Magazine were to the New Wave what Roxy Music had been to the earlier 70's: elegant power, literate narratives, atmospheric arrangements, brilliant musicianship. Roxy without the Romanticism, you could say. This is illustrated nowhere better than the next two tracks on Real Life: Burst and Motorcade. Lush, grand guitar ushers in some economical tom-tom work from the drummer, Martin Jackson, who would be replaced by John Doyle after this album. Howard steps up to the microphone and begins his sarcastic put-down: 'all the straws you clutched at have burst into flames'. A traditional rock guitar solo of yearning melancholy is followed by the fade, with Devoto warning, 'you will forget yourself'.
And now one of the truly great tracks, Motorcade. Starting with tinkling, high, cold-war keyboard notes over booming drums and Mcgeoch's stately, imperious guitar, Devoto describes a bizarre scenario in a voice rendered spooky beyond measure by reverse-delay. 'Shadows flicker sweet and tame, dancing like crazy mourners' until, 'moving like a snake in a closet, holding sway in the boulevard' comes the motorcade of the title. The ghost of Kennedy is invoked as: 'me and the rest of the world await the touch of the motorcade'. As the grassy-knoll goes by in a blur, a shot rings out and the pace deadens- 'in the back of his car, into the null and void, he shoots'. John Mcgeoch, a Jimmy Page for the New Wave (seemingly a contradiction in terms) gives us another fantastic guitar solo, making two or three chords go a long way.
The circus is in town! Spiralling, trebly organ and oompah-oompah bass introduces The Great Beautician In The Sky, like something out of an old Batman comic, the Joker grinning beneath a clown's pancake. 'Laughter staggers on' Devoto snarls, stretching the words into exaggerated directions. 'The brave and bold weep', he slurrs drunkenly, the organ piping its Mr. Kite-isms, until it all suddenly falls away and the next, quicker section gets underway. 'Everyone is irresistible!' thanks to The Great Beautician In The Sky, a cynical tirade aimed at the religious brigade, which climaxes with a simple schoolyard rhyme: 'roses are red violets are blue'.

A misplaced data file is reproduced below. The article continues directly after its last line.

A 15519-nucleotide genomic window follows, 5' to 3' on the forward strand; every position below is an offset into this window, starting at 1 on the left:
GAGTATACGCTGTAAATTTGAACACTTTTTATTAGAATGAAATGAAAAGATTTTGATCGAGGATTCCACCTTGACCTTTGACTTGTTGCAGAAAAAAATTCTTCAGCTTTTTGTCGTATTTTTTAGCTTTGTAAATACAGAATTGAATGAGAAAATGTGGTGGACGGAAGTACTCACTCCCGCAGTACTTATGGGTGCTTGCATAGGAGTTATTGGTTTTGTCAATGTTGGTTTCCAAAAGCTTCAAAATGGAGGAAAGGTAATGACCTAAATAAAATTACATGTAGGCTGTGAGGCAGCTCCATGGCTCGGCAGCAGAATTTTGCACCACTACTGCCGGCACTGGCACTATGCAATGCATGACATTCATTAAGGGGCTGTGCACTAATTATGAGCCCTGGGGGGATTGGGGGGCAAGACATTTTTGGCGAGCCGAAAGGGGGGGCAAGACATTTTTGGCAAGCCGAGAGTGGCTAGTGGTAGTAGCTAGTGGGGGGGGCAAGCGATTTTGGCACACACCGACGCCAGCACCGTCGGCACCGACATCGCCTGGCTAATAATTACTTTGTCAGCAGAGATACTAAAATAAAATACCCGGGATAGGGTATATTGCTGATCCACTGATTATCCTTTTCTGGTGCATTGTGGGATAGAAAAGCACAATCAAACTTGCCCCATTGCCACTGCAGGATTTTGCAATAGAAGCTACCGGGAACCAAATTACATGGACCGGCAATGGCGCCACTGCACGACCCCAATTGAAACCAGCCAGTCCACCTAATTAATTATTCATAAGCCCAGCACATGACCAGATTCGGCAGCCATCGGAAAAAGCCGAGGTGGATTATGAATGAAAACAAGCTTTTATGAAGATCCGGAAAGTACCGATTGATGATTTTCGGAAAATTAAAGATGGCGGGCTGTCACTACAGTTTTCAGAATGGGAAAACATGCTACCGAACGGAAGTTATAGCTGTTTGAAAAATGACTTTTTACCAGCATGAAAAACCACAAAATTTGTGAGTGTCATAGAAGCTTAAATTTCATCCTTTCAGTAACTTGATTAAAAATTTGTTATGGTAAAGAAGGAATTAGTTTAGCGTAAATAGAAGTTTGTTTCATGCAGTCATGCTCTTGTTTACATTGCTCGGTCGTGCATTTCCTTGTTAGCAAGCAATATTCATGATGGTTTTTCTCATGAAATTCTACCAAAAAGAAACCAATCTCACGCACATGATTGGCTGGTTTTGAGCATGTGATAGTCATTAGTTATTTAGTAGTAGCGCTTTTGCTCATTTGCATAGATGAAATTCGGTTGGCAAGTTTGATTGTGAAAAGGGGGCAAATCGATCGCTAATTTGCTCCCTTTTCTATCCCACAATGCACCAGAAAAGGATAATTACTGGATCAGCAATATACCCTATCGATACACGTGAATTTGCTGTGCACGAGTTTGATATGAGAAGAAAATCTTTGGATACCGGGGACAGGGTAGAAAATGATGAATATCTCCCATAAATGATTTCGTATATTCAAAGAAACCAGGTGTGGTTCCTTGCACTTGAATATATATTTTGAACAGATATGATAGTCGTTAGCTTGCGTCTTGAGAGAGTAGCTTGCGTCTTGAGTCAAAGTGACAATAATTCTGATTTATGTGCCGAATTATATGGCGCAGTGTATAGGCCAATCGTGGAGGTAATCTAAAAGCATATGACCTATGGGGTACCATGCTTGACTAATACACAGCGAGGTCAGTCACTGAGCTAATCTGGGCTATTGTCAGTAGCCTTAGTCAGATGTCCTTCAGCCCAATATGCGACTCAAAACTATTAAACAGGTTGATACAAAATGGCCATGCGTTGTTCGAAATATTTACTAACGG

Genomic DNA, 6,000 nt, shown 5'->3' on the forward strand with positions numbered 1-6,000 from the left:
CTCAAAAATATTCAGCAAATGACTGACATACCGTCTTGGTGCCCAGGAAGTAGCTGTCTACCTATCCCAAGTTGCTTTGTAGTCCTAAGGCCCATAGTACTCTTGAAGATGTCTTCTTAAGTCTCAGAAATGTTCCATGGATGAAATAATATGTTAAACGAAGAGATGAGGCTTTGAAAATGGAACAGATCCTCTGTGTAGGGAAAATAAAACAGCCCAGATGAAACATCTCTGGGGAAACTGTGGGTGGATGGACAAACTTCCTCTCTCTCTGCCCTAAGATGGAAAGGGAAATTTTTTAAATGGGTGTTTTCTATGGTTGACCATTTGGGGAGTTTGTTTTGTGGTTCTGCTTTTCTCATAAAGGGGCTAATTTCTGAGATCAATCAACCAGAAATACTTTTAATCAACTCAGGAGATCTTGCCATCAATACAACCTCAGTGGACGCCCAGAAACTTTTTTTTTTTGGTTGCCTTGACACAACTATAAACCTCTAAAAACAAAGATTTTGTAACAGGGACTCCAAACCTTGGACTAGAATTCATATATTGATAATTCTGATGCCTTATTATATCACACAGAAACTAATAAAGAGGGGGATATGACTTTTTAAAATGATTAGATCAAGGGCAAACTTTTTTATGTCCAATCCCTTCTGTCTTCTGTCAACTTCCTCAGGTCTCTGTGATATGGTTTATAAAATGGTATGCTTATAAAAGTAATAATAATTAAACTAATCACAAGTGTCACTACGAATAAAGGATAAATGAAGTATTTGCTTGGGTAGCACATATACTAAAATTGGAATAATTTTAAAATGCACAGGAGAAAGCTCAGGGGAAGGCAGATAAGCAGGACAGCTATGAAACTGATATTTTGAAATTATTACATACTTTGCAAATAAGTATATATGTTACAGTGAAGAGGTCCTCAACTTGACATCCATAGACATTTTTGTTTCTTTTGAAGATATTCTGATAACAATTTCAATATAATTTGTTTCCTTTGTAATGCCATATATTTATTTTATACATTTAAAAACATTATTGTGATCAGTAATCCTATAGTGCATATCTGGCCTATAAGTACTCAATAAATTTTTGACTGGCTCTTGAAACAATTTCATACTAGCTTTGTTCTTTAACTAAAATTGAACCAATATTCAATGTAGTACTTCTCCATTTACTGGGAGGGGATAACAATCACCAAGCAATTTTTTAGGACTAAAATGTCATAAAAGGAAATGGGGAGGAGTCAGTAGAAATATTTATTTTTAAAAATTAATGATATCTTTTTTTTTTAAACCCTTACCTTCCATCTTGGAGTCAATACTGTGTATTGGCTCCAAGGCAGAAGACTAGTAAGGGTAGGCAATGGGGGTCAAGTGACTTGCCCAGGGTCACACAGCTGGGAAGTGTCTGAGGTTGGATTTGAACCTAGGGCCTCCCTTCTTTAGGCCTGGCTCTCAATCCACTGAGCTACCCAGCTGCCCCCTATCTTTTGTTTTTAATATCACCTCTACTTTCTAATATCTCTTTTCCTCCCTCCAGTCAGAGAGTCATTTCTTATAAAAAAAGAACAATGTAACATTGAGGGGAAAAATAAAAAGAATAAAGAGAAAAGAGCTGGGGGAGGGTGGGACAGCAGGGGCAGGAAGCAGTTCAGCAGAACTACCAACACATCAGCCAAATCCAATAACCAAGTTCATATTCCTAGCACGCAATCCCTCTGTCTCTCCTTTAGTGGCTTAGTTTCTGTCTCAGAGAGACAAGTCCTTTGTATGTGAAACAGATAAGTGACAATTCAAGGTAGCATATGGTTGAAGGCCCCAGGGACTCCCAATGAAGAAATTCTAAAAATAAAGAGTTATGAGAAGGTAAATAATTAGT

The penultimate track is one of the classic Magazine songs, the awesome The Light Pours Out Of Me. Arrangement is the key element here, with everything in place, nothing cluttered; intelligent thinking and basic good taste means that a tense, cinematic atmosphere is established immediately by thudding snare and bass drums, then the bubbling, ominous bass, followed by the prowling grandeur of Mcgeochs astounding guitar lines. 'Times flies, time crawls like an insect up and down the walls'. With this superb line tossed in as a throwaway, Devoto sets the scene for a nightmare of power, dynamics and sheer menace. The drums never let up. High, reedy synth helps maintain the feeling of all-pervading dread. 'It jerks out of me, like blood, in this still life, heart beats up love'.
After recovering from that magnificent track, we come to the end of this exceptional debut album, with Parade, which fades in with European piano and synthesizer. 'We've been praying for a brighter and clever hell' he sings in his deadpan manner. The track is augmented by a bluesy saxophone and double-tracked keyboards, making it probably the most traditional-sounding of these songs. 'Sometimes I forget that we're supposed to be in love'. A pretty detached statement, I'd say. And this was only the first Magazine album! A David Bowie for the punk generation, Howard Devoto was and remains one of the most underrated men on earth.
SJ review No.4 The B52's